Results: Roseville businesses want more visibility

By: ToLewis, The Press Tribune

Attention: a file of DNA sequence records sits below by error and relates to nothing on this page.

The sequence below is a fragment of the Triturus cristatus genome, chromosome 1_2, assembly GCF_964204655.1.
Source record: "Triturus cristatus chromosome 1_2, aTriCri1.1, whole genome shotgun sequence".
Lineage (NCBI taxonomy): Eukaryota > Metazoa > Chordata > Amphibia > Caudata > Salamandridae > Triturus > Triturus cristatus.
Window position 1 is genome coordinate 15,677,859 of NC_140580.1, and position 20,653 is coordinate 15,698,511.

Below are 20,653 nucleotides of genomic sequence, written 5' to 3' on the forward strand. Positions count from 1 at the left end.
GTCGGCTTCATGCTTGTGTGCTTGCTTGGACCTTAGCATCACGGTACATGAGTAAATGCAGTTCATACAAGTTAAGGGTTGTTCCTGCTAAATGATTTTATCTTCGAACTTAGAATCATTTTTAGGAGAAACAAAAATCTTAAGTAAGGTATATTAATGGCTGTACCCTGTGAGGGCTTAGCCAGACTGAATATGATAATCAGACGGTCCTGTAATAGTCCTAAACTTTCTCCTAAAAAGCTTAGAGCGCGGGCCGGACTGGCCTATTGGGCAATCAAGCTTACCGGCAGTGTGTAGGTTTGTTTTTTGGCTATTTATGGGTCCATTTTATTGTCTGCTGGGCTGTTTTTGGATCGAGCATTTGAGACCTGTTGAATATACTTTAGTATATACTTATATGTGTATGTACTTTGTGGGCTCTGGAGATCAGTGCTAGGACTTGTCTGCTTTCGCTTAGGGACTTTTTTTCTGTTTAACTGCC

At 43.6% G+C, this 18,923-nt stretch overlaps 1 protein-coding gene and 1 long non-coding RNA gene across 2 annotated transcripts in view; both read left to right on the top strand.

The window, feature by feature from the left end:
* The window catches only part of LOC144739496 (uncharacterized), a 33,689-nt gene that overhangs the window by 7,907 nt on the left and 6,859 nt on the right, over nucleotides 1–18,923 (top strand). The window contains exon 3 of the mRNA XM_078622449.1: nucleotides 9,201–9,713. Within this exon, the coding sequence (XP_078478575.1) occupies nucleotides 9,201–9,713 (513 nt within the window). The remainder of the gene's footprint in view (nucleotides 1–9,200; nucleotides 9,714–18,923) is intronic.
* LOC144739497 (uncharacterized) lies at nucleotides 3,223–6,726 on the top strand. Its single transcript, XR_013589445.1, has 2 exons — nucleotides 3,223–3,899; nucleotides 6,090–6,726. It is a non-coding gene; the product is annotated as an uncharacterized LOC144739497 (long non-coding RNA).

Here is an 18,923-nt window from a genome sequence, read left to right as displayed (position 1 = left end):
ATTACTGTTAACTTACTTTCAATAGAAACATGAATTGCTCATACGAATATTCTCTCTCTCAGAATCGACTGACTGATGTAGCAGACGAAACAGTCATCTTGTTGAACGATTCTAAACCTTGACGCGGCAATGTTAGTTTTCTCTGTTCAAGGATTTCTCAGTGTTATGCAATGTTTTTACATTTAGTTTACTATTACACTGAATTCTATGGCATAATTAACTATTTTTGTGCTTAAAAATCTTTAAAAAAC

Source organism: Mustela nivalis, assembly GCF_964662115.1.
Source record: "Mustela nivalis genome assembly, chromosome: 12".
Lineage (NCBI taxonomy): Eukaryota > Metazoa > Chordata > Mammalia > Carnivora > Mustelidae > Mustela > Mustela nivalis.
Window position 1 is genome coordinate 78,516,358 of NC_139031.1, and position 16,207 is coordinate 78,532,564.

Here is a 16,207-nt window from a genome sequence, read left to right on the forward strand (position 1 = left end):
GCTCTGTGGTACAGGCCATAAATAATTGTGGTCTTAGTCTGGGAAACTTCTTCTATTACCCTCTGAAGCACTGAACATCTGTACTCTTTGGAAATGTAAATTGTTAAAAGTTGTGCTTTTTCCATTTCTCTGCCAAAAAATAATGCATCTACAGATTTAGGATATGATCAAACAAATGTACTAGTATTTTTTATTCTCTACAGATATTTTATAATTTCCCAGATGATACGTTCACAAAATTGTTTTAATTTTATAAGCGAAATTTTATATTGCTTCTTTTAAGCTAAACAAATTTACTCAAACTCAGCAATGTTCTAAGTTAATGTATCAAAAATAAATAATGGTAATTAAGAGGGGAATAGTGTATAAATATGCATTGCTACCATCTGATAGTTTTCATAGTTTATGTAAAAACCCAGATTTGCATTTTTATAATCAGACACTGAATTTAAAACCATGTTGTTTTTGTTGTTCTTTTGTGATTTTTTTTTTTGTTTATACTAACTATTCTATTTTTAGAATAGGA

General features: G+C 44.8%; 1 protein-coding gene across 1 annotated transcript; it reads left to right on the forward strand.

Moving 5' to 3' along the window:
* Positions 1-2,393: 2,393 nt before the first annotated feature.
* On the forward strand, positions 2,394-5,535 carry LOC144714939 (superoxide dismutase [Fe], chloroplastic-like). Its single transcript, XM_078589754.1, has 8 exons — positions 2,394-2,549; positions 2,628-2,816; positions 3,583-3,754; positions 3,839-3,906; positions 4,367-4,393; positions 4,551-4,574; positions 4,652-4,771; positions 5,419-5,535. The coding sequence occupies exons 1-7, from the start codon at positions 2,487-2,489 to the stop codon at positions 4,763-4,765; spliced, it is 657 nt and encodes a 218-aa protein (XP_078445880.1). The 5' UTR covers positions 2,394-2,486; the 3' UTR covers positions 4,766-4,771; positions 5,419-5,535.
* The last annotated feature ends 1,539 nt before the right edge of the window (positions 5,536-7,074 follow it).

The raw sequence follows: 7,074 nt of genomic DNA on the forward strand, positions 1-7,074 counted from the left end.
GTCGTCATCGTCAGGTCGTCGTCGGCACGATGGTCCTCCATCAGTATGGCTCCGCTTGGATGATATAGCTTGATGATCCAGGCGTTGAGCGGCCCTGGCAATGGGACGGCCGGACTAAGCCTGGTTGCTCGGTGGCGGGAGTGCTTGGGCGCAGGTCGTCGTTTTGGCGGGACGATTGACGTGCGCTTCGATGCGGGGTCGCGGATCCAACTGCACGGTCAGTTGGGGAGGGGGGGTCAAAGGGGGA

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Last year, the Roseville Chamber of Commerce asked businesses, “How’s it going?” Now, the results are in, indicating that Roseville and Granite Bay businesses like doing business in the community, but they would like to be more visible and for the economy to turn around. During the third-annual “Listening to Business” walk on Oct. 12, a total of 319 local businesses were visited by city or county representatives and chamber volunteers over a period of a few hours. According to the survey results, which were released late last month, the majority of businesses reported that visibility and signage are the biggest obstacles to success. Wendy Gerig, CEO of the Roseville Chamber of Commerce, said many of the businesses visited were not aware that a Roseville sign ordinance was amended last year, allowing for A-frame signs to be placed in front businesses on private property. Gerig said that while the city and Chamber continue to make strides to improve the business climate and keep businesses informed via printed material, electronic messages and social media, many businesses remain unaware. “We need to figure out a better, more effective way to communicate these changes to our business community,” she said. At the time of the business walk, Simon Hovsepian, owner of Palms Mediterranean Market on South Harding Boulevard, said he was not aware that the sign ordinance had been changed. Since learning of the ordinance change, Hovsepian has made an A-frame sign which he said he utilizes mainly on weekends and on days when he needs to boost business. “It’s been helpful,” he said. “A lot of people are noticing the place now, because we are kind of tucked in.” According to the survey results, only 10 percent of businesses in Roseville said business was “excellent” while close to half — 48 percent — said business was just “good.” Only nine percent of businesses reported they were struggling or that business was “very bad,” according to the survey. “(Given) the fact that people don’t have the disposable income or they continue to be unemployed, spending is not as lucrative as it has been in the past,” Gerig said. The majority of businesses reported they enjoy operating in Roseville based on the location, the community and the clientele. Some reported liking to do business in Roseville because of the quality of life while the remaining businesses cited city or county services. Of the types of businesses visited, 37 percent were retail, 24 percent were service related, and 21 percent were restaurants, with the remaining 18 percent being either professional or “other.” The Roseville Chamber of Commerce began holding the “Listening to Business” walk in 2009, and Gerig said it is still in discussion to possibly hold another later this year. She said the purpose of the survey is to let the businesses know that both the city and chamber care how business is doing, and to see if there is anything that can be done to help them. “From that perspective, I think that it was very well received,” Gerig said. Toby Lewis can be reached at Follow him on Twitter @TobyLewis_RsvPT.